- The Washington Times - Saturday, November 3, 2001

Michael Jordan has been trying to build confidence in his teammates, young and old, that they can succeed with or without him. But late in Thursday night's 98-88 victory over Atlanta, Washington Wizards coach Doug Collins realized his star might have been struggling with that concept.
"At about 31/2 minutes to go, I just said to him, 'Trust your teammates, you know. They'll help you.' And he did. And the guys came up with some big shots and some big plays."
Indeed, they did. Popeye Jones hit a crucial jumper in the corner. Richard Hamilton's floating jumper nestled softly into the bottom of the net on a number of occasions. And in the end, nobody came up bigger than tiny Chris Whitney. The team's most consistent outside threat right now, Whitney hit a decisive 3-pointer with a little less than 39 seconds left.
"Right now Chris Whitney is my John Paxson and Steve Kerr," Jordan said, referring to his old Chicago teammates. "He's going to spread the defense and give me a chance to operate under the radar."
But just as Jordan's teammates can't sit back and watch him this season, Jordan has to learn to have faith in a roster assembled almost exclusively by him when he was the president of basketball operations. Only Jahidi White, Whitney and Hamilton preceded Jordan.
Jordan and his teammates will get the chance to see how much their trust continues to grow when they face Philadelphia tonight at MCI Center in their home opener. The 76ers are a shell of the team that played in the NBA Finals last year. Three starters league MVP Allen Iverson (elbow), top sixth man Aaron McKie (shoulder) and point guard Eric Snow (thumb surgery) are out. The Sixers, who started last season with a team-record 10 victories, have dropped their first two games.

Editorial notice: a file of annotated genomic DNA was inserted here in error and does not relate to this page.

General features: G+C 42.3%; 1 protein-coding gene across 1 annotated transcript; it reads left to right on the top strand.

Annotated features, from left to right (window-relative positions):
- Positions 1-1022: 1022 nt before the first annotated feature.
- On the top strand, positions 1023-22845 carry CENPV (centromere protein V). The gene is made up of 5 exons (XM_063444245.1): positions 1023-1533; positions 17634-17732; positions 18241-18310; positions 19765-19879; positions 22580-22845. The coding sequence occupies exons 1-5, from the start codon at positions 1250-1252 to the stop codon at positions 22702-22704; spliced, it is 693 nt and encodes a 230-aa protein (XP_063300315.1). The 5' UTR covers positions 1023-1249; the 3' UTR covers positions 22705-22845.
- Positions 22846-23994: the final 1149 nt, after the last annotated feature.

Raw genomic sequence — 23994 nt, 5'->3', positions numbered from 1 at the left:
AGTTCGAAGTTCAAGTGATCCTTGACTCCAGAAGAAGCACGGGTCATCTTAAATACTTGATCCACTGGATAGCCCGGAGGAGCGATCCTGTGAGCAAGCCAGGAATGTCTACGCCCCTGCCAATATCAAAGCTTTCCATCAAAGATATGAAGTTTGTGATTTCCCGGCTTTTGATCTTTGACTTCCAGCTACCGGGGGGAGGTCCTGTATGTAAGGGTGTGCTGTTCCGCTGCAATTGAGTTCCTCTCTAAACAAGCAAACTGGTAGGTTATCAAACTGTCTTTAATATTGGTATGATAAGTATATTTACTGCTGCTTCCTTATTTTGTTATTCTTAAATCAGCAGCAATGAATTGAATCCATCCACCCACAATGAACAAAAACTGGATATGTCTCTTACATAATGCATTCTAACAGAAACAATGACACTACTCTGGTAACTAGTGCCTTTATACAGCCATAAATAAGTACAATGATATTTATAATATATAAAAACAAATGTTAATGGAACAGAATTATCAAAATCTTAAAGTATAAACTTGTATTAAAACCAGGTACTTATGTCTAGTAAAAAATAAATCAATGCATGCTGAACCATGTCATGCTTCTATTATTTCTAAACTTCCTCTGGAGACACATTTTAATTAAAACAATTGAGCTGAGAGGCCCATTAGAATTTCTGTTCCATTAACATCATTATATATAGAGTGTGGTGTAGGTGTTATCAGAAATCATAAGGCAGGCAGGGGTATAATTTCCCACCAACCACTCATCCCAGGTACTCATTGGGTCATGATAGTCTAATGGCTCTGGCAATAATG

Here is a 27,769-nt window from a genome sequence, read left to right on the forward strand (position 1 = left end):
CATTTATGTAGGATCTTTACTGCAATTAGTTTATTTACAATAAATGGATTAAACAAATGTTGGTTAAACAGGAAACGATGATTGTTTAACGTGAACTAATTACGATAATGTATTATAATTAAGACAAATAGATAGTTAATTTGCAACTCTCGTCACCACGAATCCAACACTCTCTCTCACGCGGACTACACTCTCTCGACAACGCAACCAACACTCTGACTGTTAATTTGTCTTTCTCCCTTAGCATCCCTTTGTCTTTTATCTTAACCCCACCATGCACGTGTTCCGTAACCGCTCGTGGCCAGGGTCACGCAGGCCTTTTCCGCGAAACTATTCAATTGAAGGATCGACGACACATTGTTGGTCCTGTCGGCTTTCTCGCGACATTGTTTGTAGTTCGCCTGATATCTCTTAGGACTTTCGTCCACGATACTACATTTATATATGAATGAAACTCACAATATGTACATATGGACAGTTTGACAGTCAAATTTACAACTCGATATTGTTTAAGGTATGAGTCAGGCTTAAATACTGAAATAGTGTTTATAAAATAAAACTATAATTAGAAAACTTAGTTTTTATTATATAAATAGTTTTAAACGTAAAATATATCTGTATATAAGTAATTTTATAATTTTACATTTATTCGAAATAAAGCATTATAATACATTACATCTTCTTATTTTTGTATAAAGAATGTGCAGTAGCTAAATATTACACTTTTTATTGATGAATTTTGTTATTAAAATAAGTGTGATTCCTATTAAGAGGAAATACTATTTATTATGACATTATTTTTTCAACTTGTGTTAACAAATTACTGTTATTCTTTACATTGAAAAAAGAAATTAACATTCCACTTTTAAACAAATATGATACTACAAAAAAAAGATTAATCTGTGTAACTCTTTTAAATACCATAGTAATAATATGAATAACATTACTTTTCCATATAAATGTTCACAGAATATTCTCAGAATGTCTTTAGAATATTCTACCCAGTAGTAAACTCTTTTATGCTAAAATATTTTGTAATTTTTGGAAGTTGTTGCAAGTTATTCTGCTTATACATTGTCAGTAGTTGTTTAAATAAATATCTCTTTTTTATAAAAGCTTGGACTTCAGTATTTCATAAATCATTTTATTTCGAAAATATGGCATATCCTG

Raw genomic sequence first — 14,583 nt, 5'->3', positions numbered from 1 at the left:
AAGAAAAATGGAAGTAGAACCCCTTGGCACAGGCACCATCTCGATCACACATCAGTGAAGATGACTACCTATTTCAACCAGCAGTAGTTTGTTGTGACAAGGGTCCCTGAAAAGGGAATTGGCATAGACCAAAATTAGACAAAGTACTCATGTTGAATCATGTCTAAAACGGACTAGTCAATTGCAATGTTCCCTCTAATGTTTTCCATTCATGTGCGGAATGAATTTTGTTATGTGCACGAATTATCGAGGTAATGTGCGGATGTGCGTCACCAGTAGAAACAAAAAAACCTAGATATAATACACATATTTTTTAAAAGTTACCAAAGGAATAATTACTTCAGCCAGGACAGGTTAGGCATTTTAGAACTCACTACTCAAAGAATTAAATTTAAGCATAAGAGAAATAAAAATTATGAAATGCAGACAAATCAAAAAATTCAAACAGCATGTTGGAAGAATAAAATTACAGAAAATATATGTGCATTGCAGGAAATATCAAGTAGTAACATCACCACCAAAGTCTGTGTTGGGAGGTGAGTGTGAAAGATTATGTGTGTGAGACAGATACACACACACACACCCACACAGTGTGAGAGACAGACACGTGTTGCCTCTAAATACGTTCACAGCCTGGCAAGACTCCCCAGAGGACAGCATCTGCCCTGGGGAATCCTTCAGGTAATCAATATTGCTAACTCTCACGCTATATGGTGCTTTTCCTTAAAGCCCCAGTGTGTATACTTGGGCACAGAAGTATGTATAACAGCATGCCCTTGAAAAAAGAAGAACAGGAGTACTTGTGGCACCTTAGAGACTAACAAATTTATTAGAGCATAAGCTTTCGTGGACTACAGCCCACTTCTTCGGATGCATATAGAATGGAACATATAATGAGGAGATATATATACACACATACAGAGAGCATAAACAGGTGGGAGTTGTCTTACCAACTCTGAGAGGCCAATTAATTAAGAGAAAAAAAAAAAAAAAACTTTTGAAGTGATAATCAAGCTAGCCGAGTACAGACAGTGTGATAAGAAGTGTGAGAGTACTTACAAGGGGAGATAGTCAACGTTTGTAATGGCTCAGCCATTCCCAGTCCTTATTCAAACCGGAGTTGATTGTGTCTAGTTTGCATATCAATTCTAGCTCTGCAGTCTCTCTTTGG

Jones said the Wizards, winners of just 19 games last season, can't afford to savor their first victory too long.
"We enjoyed the win," said Jones, who yanked down a game-high 13 rebounds and played tough defensively against Shareef Abdur-Rahim. "But now it's time to be ready to play Philly. That's the way the NBA grind is. You've got to get ready, and you've got to let this one go. It feels good, but we've got to be ready on Saturday."
The Wizards' defense, particularly in transition, remains the biggest concern. However, it looked the best it has since the beginning of preseason against Atlanta, especially in the second half when the Wizards consistently beat the Hawks to loose balls and outscored them 49-35. Washington held Atlanta to just eight assists.
"Where we made our greatest improvement is defensively," Collins said. "We're giving ourselves a chance to win."
If the other players continue to develop confidence in their ability and Jordan does the same, the Wizards have reason to be mildly optimistic about this season. They still need Christian Laettner and Courtney Alexander to get more involved offensively and defensively. If this happens, Jordan will have two more teammates he can consider trustworthy.
As for Jordan, the fluid buildup in his right knee that forced him to sit out practices leading up to the season opener is no longer a concern. His knee was pain-free following the 40 minutes he played against Atlanta.
Asked to rate where he is on a scale of 1 to 10, Jordan replied, "Seven. I'm coming. I'm dunking, and I'm starting to finish at the basket. All my timing plays, my rhythm, legs, explosiveness to the basket are coming. My game is coming. The more games I play the better my rhythm is going to become."
Overall, Jordan was pleased with the way the Wizards bounced back against Atlanta. However, he conceded that during halftime of the Atlanta game he had to get on some of his teammates. Jordan said it was the first time he has done that this season.
"There are times when I am going to say something, and I said a little bit tonight so that the guys will understand what this is all about," he said. "It's not about being on TV and getting all these tickets for your family in Atlanta. It's about going out and holding each other accountable, connecting somehow and coming back with a win so that we can have a nice flight home to Washington, D.C., instead of a finger-pointing flight. When we go and play, they better understand that it's us against the world."


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